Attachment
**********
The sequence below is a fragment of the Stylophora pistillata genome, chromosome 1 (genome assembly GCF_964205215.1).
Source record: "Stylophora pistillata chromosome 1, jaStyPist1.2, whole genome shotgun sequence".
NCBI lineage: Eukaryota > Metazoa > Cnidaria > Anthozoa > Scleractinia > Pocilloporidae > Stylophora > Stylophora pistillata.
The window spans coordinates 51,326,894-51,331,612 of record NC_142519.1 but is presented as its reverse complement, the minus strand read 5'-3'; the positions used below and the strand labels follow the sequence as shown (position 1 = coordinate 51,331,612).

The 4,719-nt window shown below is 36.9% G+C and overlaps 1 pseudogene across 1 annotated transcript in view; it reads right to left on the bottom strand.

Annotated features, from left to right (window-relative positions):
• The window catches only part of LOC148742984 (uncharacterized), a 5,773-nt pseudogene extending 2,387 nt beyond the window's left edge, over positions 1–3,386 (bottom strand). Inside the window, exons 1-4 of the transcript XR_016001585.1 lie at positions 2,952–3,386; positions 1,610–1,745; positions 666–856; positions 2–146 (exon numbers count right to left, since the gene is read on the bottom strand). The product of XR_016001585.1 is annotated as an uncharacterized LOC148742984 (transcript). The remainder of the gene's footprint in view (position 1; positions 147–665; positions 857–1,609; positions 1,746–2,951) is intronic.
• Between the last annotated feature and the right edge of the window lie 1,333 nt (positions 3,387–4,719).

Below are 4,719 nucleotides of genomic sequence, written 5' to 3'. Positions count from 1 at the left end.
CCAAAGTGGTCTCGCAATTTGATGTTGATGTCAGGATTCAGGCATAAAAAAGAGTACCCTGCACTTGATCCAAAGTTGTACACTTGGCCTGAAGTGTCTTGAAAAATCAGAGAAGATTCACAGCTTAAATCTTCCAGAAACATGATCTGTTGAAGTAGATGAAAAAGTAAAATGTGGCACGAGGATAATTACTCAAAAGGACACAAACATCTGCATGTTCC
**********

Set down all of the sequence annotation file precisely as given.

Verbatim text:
The sequence below is a fragment of the Stylophora pistillata genome, chromosome 1 (genome assembly GCF_964205215.1).
Source record: "Stylophora pistillata chromosome 1, jaStyPist1.2, whole genome shotgun sequence".
NCBI lineage: Eukaryota > Metazoa > Cnidaria > Anthozoa > Scleractinia > Pocilloporidae > Stylophora > Stylophora pistillata.
The window spans coordinates 51,326,894-51,331,612 of record NC_142519.1 but is presented as its reverse complement, the minus strand read 5'-3'; the positions used below and the strand labels follow the sequence as shown (position 1 = coordinate 51,331,612).

The 4,719-nt window shown below is 36.9% G+C and overlaps 1 pseudogene across 1 annotated transcript in view; it reads right to left on the bottom strand.

Annotated features, from left to right (window-relative positions):
• The window catches only part of LOC148742984 (uncharacterized), a 5,773-nt pseudogene extending 2,387 nt beyond the window's left edge, over positions 1–3,386 (bottom strand). Inside the window, exons 1-4 of the transcript XR_016001585.1 lie at positions 2,952–3,386; positions 1,610–1,745; positions 666–856; positions 2–146 (exon numbers count right to left, since the gene is read on the bottom strand). The product of XR_016001585.1 is annotated as an uncharacterized LOC148742984 (transcript). The remainder of the gene's footprint in view (position 1; positions 147–665; positions 857–1,609; positions 1,746–2,951) is intronic.
• Between the last annotated feature and the right edge of the window lie 1,333 nt (positions 3,387–4,719).

Below are 4,719 nucleotides of genomic sequence, written 5' to 3'. Positions count from 1 at the left end.
CCAAAGTGGTCTCGCAATTTGATGTTGATGTCAGGATTCAGGCATAAAAAAGAGTACCCTGCACTTGATCCAAAGTTGTACACTTGGCCTGAAGTGTCTTGAAAAATCAGAGAAGATTCACAGCTTAAATCTTCCAGAAACATGATCTGTTGAAGTAGATGAAAAAGTAAAATGTGGCACGAGGATAATTACTCAAAAGGACACAAACATCTGCATGTTCC